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Highlands Ranch shootings renew debate over arming teachers in classrooms

FASTER: Colorado in third year of training

Highlands Ranch shootings renew debate over arming teachers

COLORADO SPRINGS, Colo. - Even having an armed security guard on campus and law enforcement responding in two minutes Tuesday wasn't enough to prevent a death and eight injuries in the shootings at Highlands Ranch STEM School.

It's why the group FASTER: Colorado is renewing its plea for more school districts to allow teachers and other authorized personnel to concealed-carry handguns for added security.

"We're not asking that everyone who works at a school, carry a gun," said FASTER executive director Laura Carno.  "What we're talking about is having more defenders closer to where these things start, so that we have a better chance of saving lives and not losing children in these tragedies again."

Only two public school districts in southern Colorado -- Hanover and Peyton -- are known to have armed school personnel beyond security guards and school resource officers.

FASTER is in its third year of providing training to school staff who already have permits to carry guns and volunteer to provide additional security during an active shooter situation.

The organization offered a class in 2017, three classes last year and has five scheduled for this year.

"We have 24 people per class and they're always full," Carno said.  "We'll have more classes if we can find an available facility."

FASTER collects donations to pay for the cost of training, which includes a three-day class taught by active-duty law enforcement officers who have experience in active shooting situations.

Carno said nearly 150 people in 30 Colorado districts have taken the training but most districts remain opposed to the idea, despite many parents calling for the arming of teachers and staff.

"Parents need to remember the school boards work for them," she said.  "Parents need to tell the school board what they're interested in and want to talk about.  School board members need to listen and at least be open to the idea if they want to be re-elected."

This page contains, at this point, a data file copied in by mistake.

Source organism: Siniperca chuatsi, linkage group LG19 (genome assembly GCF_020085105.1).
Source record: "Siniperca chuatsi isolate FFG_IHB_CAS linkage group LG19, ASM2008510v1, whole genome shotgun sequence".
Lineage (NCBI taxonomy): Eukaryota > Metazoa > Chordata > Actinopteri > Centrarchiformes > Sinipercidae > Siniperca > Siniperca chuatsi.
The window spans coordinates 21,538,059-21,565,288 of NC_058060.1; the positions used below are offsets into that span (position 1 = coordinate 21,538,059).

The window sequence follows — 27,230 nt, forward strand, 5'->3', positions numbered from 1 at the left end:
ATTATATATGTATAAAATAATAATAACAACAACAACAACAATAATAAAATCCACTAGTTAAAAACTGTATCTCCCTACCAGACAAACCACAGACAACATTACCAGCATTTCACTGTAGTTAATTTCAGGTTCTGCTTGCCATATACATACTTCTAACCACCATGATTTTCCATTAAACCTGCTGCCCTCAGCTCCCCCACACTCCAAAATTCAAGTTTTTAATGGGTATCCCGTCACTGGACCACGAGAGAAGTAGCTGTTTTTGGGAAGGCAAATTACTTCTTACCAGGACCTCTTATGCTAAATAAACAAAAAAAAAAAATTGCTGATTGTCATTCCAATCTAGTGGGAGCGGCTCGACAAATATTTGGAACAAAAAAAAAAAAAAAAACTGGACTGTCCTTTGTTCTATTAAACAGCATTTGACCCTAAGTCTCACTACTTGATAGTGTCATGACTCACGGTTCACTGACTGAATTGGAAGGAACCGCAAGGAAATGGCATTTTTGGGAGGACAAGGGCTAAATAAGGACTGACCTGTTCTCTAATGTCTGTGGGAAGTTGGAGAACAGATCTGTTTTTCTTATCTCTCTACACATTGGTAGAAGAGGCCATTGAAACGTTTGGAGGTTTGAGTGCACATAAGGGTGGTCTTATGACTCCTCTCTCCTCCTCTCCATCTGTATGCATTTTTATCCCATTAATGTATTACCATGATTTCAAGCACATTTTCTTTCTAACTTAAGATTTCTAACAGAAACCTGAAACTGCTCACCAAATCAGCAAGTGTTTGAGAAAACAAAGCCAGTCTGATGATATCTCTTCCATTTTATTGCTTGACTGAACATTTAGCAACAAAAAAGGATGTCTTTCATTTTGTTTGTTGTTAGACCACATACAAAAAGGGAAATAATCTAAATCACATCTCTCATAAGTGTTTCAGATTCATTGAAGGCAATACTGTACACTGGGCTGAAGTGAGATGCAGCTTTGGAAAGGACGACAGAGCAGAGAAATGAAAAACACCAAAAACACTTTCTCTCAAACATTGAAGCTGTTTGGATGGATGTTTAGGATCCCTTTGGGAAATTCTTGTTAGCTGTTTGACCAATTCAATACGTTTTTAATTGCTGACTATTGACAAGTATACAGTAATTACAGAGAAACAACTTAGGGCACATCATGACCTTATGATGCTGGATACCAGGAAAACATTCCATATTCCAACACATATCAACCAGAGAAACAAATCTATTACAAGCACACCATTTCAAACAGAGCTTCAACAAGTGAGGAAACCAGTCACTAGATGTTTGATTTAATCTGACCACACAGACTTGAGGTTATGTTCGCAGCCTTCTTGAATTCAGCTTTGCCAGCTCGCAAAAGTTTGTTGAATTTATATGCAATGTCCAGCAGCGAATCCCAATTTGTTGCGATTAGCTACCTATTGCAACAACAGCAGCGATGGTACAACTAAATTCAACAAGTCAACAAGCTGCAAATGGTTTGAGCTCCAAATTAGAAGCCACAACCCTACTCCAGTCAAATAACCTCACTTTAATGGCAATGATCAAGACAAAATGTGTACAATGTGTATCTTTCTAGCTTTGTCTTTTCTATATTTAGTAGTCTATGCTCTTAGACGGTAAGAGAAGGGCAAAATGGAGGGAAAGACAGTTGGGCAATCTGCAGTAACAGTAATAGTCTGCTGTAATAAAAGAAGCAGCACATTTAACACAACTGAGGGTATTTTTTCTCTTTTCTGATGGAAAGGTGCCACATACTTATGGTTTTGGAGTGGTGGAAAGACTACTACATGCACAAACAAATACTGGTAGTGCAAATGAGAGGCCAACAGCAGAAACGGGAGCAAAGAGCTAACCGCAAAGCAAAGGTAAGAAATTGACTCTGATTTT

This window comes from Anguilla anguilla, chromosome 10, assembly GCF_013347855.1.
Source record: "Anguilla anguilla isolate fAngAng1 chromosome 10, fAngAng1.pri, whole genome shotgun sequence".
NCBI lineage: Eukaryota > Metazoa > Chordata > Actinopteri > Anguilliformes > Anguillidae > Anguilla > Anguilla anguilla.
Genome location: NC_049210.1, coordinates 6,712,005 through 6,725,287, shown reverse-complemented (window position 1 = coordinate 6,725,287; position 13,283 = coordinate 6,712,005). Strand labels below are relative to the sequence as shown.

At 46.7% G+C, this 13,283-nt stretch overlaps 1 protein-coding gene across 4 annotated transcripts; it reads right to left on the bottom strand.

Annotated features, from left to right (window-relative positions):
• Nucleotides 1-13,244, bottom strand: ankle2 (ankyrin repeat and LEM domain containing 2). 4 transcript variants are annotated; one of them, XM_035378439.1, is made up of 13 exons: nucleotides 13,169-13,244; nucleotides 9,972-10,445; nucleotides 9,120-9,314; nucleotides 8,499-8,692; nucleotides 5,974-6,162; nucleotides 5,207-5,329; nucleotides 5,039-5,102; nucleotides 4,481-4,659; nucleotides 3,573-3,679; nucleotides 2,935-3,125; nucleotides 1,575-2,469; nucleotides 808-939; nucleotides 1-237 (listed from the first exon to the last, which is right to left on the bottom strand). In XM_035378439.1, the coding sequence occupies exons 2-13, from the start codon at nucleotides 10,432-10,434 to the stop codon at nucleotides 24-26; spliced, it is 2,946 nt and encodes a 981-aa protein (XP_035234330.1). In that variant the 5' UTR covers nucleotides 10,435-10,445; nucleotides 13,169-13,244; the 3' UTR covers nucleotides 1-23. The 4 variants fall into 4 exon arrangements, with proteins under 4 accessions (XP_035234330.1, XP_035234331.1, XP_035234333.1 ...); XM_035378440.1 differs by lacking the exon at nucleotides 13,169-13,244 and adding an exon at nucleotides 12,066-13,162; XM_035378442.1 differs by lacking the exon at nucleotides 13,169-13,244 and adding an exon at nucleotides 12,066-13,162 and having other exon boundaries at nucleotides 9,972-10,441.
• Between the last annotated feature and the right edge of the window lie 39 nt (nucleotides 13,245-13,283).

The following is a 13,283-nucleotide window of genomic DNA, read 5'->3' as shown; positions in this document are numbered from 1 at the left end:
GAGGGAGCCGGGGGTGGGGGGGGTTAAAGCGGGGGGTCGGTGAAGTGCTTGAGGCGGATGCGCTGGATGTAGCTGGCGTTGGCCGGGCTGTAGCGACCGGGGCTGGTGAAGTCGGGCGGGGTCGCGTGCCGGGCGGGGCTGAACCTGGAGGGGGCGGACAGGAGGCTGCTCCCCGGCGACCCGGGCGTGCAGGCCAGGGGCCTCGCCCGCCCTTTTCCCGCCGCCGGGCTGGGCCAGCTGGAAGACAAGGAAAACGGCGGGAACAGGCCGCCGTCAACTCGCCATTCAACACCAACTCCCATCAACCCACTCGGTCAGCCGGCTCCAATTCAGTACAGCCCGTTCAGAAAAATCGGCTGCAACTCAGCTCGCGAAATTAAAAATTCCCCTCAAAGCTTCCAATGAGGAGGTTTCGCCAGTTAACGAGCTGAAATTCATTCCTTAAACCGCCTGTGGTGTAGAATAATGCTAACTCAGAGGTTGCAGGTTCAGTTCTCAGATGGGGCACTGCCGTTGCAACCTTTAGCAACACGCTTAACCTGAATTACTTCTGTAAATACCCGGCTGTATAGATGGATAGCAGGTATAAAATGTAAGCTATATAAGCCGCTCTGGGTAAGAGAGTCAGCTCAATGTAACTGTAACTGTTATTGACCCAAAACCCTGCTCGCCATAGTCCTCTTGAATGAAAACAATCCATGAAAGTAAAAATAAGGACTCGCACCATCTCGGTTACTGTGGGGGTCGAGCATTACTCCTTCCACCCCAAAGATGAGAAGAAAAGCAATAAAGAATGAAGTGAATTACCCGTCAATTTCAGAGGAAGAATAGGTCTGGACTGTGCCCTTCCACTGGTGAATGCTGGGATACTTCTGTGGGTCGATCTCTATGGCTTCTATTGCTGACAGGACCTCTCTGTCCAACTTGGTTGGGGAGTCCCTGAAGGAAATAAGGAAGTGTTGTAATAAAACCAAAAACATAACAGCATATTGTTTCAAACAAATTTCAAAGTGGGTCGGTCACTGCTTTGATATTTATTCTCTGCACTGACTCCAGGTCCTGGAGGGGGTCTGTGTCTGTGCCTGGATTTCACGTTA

But a nonpartisan group, Moms Demand Action, opposes arming teachers and school personnel.

Amber Langsteiner, a MDA member, said having guns in a classroom subtracts from the normal learning environment.

"And I've had family members who witnessed a school shooting," she said.  "But guns in school isn't the way.  Neither is taking guns away from people.  How about having more mental health resources and counselors in schools to work help prevent violence?  How about trusting our lawmakers to pass laws to address the matter?

Langsteiner said the "red flag law" recently passed by Colorado lawmakers is an example of a good law that can help increase safety and security.

"But it got amended," she said.  "And now there are all these counties who have declared themselves sanctuary counties that refuse to enforce the law.  It will work if people just obey and enforce it."

Carno said the issue of arming teachers has become less controversial and political in the three years since FASTER began offering training.

"I don't think parents see this as a gun issue or a political issue," she said.  "They're just tired of the shootings and want to keep their kids safe.  Once we take the necessary measures in our schools, people are going to stop killing our children."


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